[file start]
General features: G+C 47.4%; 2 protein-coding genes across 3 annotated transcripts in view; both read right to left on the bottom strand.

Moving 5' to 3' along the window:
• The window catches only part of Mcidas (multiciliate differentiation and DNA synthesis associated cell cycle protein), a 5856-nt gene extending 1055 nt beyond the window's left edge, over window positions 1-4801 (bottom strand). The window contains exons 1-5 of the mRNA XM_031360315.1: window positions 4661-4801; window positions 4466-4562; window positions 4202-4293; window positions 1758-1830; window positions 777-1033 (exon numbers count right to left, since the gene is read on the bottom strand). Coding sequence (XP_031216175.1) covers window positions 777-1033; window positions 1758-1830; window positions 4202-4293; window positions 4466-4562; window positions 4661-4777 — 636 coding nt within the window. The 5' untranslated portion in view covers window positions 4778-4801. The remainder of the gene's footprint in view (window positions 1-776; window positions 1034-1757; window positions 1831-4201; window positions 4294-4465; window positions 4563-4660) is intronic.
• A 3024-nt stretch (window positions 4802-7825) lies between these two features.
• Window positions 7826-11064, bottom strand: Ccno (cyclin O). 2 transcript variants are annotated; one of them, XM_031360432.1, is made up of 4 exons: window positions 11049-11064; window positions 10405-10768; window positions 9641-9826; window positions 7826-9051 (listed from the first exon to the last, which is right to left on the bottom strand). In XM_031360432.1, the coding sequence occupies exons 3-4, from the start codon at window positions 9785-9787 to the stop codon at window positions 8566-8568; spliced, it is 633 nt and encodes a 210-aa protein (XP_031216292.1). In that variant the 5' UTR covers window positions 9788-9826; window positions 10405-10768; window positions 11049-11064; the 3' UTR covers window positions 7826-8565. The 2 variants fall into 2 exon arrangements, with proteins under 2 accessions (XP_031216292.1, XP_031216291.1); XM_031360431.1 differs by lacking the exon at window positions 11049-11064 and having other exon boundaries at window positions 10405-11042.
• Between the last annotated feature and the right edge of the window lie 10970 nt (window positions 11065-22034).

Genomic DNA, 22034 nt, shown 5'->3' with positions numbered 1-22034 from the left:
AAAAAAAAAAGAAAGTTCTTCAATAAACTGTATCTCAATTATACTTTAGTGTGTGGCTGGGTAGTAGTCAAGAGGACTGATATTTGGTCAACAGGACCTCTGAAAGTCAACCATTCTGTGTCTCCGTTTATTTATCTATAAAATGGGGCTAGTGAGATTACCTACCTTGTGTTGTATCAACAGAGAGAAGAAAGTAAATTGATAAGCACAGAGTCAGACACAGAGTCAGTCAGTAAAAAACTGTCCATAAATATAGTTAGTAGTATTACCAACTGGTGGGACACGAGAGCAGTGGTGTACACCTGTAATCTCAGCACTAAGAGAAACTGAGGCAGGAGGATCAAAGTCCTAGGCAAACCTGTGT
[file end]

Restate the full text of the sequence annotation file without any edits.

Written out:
General features: G+C 47.4%; 2 protein-coding genes across 3 annotated transcripts in view; both read right to left on the bottom strand.

Moving 5' to 3' along the window:
• The window catches only part of Mcidas (multiciliate differentiation and DNA synthesis associated cell cycle protein), a 5856-nt gene extending 1055 nt beyond the window's left edge, over window positions 1-4801 (bottom strand). The window contains exons 1-5 of the mRNA XM_031360315.1: window positions 4661-4801; window positions 4466-4562; window positions 4202-4293; window positions 1758-1830; window positions 777-1033 (exon numbers count right to left, since the gene is read on the bottom strand). Coding sequence (XP_031216175.1) covers window positions 777-1033; window positions 1758-1830; window positions 4202-4293; window positions 4466-4562; window positions 4661-4777 — 636 coding nt within the window. The 5' untranslated portion in view covers window positions 4778-4801. The remainder of the gene's footprint in view (window positions 1-776; window positions 1034-1757; window positions 1831-4201; window positions 4294-4465; window positions 4563-4660) is intronic.
• A 3024-nt stretch (window positions 4802-7825) lies between these two features.
• Window positions 7826-11064, bottom strand: Ccno (cyclin O). 2 transcript variants are annotated; one of them, XM_031360432.1, is made up of 4 exons: window positions 11049-11064; window positions 10405-10768; window positions 9641-9826; window positions 7826-9051 (listed from the first exon to the last, which is right to left on the bottom strand). In XM_031360432.1, the coding sequence occupies exons 3-4, from the start codon at window positions 9785-9787 to the stop codon at window positions 8566-8568; spliced, it is 633 nt and encodes a 210-aa protein (XP_031216292.1). In that variant the 5' UTR covers window positions 9788-9826; window positions 10405-10768; window positions 11049-11064; the 3' UTR covers window positions 7826-8565. The 2 variants fall into 2 exon arrangements, with proteins under 2 accessions (XP_031216292.1, XP_031216291.1); XM_031360431.1 differs by lacking the exon at window positions 11049-11064 and having other exon boundaries at window positions 10405-11042.
• Between the last annotated feature and the right edge of the window lie 10970 nt (window positions 11065-22034).

Genomic DNA, 22034 nt, shown 5'->3' with positions numbered 1-22034 from the left:
AAAAAAAAAAGAAAGTTCTTCAATAAACTGTATCTCAATTATACTTTAGTGTGTGGCTGGGTAGTAGTCAAGAGGACTGATATTTGGTCAACAGGACCTCTGAAAGTCAACCATTCTGTGTCTCCGTTTATTTATCTATAAAATGGGGCTAGTGAGATTACCTACCTTGTGTTGTATCAACAGAGAGAAGAAAGTAAATTGATAAGCACAGAGTCAGACACAGAGTCAGTCAGTAAAAAACTGTCCATAAATATAGTTAGTAGTATTACCAACTGGTGGGACACGAGAGCAGTGGTGTACACCTGTAATCTCAGCACTAAGAGAAACTGAGGCAGGAGGATCAAAGTCCTAGGCAAACCTGTGT